3

A little remark, and then a tentative answer. Use eventual consistency between aggregate's boundaries (before asking whose job it is) That's aggregate design by definition. We might argue whether this is a good or bad decision, but the Aggregate in Domain-Driven Design is a "unit of consistency". This is not to say that this is "the right way to do ...


3

From everything I've read, here and elsewhere, the reason seems to be that changing multiple aggregates in one transaction creates the requirement that they are stored on the same database host. (Let's not even consider two-phase commit.) This introduces a trade-off, one that makes this a consideration rather than a rule of thumb. Is your bounded context ...


3

The main reason is performance. You could store a snapshot for every commit (commit = the events that are generated by a single command, usually only one event) but this is costly. Along the snapshot you need to store also the commit, otherwise it would not be Event sourcing. And all this must be done atomically, all or nothing. Your question is valid only ...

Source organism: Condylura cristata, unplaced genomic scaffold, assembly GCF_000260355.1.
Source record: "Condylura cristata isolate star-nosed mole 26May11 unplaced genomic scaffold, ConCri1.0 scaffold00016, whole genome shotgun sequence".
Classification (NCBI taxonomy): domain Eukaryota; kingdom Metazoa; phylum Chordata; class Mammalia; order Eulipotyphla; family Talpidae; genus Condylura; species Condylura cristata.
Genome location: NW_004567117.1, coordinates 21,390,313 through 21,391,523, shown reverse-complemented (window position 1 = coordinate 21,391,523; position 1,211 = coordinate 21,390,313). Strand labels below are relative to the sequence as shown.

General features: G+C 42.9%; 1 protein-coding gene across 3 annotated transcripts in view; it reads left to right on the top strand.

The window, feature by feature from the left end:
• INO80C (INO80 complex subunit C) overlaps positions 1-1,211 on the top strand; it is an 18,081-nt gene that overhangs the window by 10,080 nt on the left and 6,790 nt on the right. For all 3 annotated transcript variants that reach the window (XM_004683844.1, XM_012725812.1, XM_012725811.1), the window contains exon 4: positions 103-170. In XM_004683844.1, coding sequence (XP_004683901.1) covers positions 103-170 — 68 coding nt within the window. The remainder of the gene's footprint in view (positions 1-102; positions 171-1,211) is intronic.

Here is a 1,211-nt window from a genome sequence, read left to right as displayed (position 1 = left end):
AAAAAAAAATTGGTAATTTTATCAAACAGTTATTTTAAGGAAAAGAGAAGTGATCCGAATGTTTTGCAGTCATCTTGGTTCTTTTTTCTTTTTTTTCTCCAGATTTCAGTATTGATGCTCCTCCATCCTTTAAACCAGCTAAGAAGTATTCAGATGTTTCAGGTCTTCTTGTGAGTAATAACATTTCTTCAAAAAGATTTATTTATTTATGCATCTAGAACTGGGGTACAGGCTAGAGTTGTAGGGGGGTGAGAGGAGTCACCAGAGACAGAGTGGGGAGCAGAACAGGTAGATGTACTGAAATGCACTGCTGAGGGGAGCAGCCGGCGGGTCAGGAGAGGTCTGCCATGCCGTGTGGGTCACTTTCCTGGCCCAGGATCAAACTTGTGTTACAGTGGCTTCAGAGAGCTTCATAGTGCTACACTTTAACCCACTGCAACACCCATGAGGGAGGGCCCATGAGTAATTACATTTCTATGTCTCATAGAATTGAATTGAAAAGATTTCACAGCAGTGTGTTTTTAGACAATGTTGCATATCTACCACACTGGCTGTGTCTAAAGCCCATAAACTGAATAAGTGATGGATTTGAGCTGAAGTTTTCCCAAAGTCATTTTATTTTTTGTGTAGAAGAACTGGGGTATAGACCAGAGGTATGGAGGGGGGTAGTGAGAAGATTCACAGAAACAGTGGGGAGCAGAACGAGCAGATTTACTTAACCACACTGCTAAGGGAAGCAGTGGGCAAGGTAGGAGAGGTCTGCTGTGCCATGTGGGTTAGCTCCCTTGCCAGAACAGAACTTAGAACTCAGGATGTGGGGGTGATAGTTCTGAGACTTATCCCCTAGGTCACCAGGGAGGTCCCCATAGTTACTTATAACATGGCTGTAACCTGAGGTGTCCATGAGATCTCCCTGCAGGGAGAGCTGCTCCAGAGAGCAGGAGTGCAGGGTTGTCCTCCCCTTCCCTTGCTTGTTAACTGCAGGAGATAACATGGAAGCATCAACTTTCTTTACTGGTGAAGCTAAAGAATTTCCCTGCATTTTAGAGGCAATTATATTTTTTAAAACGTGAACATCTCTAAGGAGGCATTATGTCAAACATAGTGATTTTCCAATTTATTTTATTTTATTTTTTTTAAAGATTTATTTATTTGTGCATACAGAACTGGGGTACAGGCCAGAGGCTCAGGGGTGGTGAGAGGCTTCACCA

3

I'm wonder how much read model delayed? What reason(s) cause it for delay? If I have only little preprocessing process data for read model. I have no experience at scale. "It depends." The cause of the delay is the propagation of the information from the data structure that supports the write to the data structure that provides the read. So some of the ...


2

Conceptually wrong? I'd say: "Yes!" Looks like you're willing to do CRUD. Nothing intrinsically wrong with that. But it's conceptually not CQRS. If you just need CRUD to solve your problem, just use CRUD.


2

First thought: make the implicit explicit. The traveler is offering your an opportunity to derive business value; your absolute top priority at that point is to capture that opportunity -- everything else can wait. So you are missing a ReservationRequested event; choose whatever spelling is appropriate in the ubiquitous language of your domain. This ...


2